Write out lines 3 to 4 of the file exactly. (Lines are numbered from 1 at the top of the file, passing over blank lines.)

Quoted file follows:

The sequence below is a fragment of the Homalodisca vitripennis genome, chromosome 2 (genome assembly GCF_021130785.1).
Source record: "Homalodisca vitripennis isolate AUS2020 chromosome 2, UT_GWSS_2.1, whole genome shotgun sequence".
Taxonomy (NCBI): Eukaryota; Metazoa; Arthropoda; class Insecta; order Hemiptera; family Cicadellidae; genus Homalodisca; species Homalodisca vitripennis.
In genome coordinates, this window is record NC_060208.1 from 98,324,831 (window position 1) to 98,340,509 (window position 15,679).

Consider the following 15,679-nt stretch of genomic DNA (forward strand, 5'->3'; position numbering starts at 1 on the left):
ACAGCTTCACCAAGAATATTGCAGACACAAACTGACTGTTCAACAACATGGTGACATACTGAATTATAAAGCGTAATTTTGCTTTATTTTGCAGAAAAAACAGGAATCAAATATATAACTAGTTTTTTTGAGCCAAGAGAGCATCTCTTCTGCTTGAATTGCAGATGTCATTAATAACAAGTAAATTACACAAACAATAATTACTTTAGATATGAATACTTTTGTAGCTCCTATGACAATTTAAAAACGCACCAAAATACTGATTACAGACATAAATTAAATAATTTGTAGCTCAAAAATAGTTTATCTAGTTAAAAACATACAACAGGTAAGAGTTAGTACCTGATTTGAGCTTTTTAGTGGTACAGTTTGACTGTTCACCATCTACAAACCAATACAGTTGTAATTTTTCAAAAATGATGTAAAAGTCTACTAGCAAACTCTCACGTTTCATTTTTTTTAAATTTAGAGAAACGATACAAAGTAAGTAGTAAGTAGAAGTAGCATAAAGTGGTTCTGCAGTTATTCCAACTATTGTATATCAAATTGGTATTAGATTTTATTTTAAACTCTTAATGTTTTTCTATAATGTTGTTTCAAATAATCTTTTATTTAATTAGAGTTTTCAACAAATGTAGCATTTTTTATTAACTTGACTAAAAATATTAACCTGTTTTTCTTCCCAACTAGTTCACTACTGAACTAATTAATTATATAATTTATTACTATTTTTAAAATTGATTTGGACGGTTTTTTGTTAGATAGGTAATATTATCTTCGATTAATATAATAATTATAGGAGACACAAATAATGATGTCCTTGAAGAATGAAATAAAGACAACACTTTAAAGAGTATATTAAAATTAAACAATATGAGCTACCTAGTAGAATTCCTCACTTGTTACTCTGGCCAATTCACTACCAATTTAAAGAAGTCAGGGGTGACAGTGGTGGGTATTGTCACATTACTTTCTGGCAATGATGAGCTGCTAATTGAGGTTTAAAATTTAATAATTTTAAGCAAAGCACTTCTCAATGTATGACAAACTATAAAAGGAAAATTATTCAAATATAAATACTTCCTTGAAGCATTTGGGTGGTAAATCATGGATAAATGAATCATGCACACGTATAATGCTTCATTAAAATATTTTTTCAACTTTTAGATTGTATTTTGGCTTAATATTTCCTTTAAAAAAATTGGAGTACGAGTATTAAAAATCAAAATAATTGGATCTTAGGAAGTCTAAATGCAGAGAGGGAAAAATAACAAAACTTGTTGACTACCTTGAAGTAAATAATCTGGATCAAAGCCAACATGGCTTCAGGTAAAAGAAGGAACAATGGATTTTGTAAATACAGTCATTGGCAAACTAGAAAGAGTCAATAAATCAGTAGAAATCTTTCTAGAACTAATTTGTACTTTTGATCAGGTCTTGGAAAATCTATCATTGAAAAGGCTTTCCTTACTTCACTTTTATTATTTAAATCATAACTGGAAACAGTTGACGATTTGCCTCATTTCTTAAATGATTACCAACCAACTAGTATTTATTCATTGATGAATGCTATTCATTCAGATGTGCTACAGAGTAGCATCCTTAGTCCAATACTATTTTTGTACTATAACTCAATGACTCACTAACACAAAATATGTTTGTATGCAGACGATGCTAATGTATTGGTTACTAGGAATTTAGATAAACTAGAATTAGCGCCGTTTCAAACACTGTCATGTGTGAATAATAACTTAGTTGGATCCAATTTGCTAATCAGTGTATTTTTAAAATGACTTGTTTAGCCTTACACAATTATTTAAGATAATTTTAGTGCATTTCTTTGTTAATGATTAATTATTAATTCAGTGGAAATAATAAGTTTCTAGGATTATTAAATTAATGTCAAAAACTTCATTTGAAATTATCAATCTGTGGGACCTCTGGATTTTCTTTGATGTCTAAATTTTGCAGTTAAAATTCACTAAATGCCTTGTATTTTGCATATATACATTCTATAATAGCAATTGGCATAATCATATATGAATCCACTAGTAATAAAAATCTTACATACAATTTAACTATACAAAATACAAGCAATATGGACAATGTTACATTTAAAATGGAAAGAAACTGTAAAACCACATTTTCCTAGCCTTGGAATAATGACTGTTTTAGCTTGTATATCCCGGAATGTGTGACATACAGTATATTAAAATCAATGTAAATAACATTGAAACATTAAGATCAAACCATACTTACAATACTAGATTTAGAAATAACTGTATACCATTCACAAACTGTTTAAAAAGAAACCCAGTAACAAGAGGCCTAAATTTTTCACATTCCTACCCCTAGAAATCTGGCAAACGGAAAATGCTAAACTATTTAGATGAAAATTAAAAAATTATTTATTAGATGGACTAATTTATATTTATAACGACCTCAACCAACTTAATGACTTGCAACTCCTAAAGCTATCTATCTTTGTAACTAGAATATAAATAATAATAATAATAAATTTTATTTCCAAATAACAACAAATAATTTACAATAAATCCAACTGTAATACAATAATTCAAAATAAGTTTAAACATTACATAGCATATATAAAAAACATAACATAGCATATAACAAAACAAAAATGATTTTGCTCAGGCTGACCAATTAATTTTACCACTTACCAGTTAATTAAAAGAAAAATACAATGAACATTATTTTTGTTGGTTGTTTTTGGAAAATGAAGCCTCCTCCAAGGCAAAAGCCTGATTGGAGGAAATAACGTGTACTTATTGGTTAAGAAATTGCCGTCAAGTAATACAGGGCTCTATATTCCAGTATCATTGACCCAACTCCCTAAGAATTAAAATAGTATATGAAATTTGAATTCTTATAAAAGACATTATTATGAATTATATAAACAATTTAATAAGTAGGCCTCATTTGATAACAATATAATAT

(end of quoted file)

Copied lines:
Taxonomy (NCBI): Eukaryota; Metazoa; Arthropoda; class Insecta; order Hemiptera; family Cicadellidae; genus Homalodisca; species Homalodisca vitripennis.
In genome coordinates, this window is record NC_060208.1 from 98,324,831 (window position 1) to 98,340,509 (window position 15,679).